By Greg Peel
The Dow closed up 72 points or 0.5% while the S&P gained 1.0% to 1447 as the Nasdaq jumped 1.4%. It's amazing what a 2.4% rise in Apple shares can do.
It was looking like another dull and dreary day on the Australian bourse yesterday, with only the stock option expiry offering any interest, after a weak night on Wall Street on Wednesday. That is until the market learned Beijing had just injected US$58bn into China's banking system – a record for weekly market operations.
We're used to interest rate cuts, reserve requirement ratio (RRR) cuts or fiscal measures such as infrastructure project announcements, so this is a bit of a new one. The PBoC like any central bank constantly injects money and withdraws money from the banking system as appropriate, but the sheer size of this week's injection smacks of serious monetary easing rather than ordinary system liquidity management. We must note, nevertheless, that there is a specific purpose, being to cover bank requirements for cash ahead of their closure for all of Golden Week next week.
The injection comes closely on the heels of the revelation Chinese corporate profits have fallen 3.1% for the year to August. Up to now the PBoC has preferred RRR cuts as its easing tool of choice, outside the odd cut in rates. However such cuts encourage inflation, and inflation usually finds its way straight into the Chinese property bubble, which is exactly what Beijing is trying to avoid. By simply injecting more liquidity, the PBoC is in theory just ensuring Chinese banks have enough funds at their disposal rather than letting them loose on more indiscriminate lending.
Speculation remains as to whether such injections are a precursor to something bigger from Beijing around the corner, and as to whether that corner might be the upcoming regime change. There is a “care and maintenance” air about Chinese policy at present and the world is hoping something more substantial is afoot as soon as the new government is in place.
The problem for the new government is that any underlying growth in the Chinese domestic economy is insufficient to offset the loss of receipts from China's declining exports, particularly to Europe and the US. On the US front, last night's last revision of the US June quarter GDP came in at only 1.3%, down from the 1.7% reading of the last two estimates. June might be ancient history, but it was also revealed durable goods orders fell 13.2% in August.
Take out chunky aircraft orders and what remains was actually a 1.1% increase. However the previous two months saw more substantial declines. Pending homes sales also unexpectedly fell 2.6% in August, having risen by the same amount in July. This may again be a reflection of rising house prices, so the conclusion is mixed.
Wall Street opened to the upside last night with China an impetus but then stumbled on the local economic data. The data are nevertheless sterilised by the fact the Fed will simply conjure up as much money as it deems necessary on a month on month basis. And all eyes were on Spain, as traders awaited the budget announcement. As it turned out, the E39bn of announced budget cuts were actually more than expected, and hence the euro shot up. Where goeth the euro goeth Wall Street. The Dow jumped to be up 100 points before settling back at the close.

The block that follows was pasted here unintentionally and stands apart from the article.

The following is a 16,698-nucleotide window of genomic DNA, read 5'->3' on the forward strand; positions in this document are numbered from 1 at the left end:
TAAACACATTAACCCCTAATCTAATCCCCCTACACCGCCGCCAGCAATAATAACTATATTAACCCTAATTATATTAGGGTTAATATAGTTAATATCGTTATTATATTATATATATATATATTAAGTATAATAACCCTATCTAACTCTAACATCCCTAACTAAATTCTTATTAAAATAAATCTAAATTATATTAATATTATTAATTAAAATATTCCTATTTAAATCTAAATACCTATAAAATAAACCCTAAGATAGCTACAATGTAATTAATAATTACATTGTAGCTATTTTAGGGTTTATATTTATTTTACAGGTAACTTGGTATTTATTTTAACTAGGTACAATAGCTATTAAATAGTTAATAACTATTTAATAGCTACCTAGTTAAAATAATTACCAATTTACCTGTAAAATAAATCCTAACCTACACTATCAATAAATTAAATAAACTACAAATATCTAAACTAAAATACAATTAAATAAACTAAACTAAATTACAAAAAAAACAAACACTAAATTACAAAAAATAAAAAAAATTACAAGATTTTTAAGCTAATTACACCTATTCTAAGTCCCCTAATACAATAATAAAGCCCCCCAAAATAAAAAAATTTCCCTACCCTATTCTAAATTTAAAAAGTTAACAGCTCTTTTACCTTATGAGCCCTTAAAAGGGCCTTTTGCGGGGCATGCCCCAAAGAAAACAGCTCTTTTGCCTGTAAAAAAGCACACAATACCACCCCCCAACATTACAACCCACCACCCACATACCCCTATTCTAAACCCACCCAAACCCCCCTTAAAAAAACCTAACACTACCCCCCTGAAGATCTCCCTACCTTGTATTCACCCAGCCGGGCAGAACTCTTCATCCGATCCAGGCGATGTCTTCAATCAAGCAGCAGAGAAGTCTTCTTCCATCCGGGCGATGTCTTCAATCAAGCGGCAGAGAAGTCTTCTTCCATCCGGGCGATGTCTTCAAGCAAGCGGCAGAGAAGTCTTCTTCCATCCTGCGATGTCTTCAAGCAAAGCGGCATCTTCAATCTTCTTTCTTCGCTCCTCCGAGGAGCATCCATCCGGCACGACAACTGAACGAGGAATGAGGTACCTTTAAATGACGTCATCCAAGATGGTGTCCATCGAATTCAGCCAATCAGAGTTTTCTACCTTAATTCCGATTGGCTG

The stronger euro put the US dollar index back in its box, as it fell 0.4% to 79.56. The end of interim dollar strength was what the gold market has been waiting for, so gold jumped US$25.30 to US$1777.70/oz. And once again Aussie weakness has proven only fleeting as the local currency is up 0.7% to US$1.0442 over 24 hours, spurred by both the Chinese injection and the weaker greenback.
Base metals also turned mildly positive for the same reasons, but it was oil that really shot up last night. Brent rose US$2.11 to US$112.01/bbl and West Texas jumped US$2.21 to US$92.19/bbl. For oil however, the movements represented more sinister undertones. The Iranian president had provided his customary rant at the UN on Wednesday night and last night it was the turn of the Israeli prime minister, who suggested that Iran would only back down on its nuclear ambitions if it was presented with a clear “red line” towards military action as a consequence. Tehran's immediate response was to once again threaten to close the Straits of Hormuz, despite everyone knowing it will never happen because it would cut off Iran's revenues in limiting oil supply to the West.
So nothing new in the battle between Isaac and Ishmael, but such geopolitical tensions are enough to encourage traders to go long oil.
So realistically last night came down to a Spanish budget which was a little more severe than expected. Prime Minister Rajoy is treading the fine line between attempting to avoid the ignominy and admission of defeat of a bail-out request, keeping the troika happy, and keeping the restless natives happy. It's all about politics, like everything else in Europe, and never about the greater good.
Tonight the results of the stress tests of Spanish banks will be revealed and Moody's will decide whether or not to downgrade Spanish bonds to junk. Last night's budget announcement was enough to see an easing of those yields, and one wonders whether the bond market would even blink on whatever Moody's (belatedly) thinks.
Given the turnaround in the local market yesterday, the SPI Overnight is up a mere two points.
Today's local private sector credit numbers will no doubt help to fuel more RBA speculation.
Go the Swannies.
The FNArena Editor will participate in BRR Media's Friday Afternoon Round Table, from 3pm onwards.
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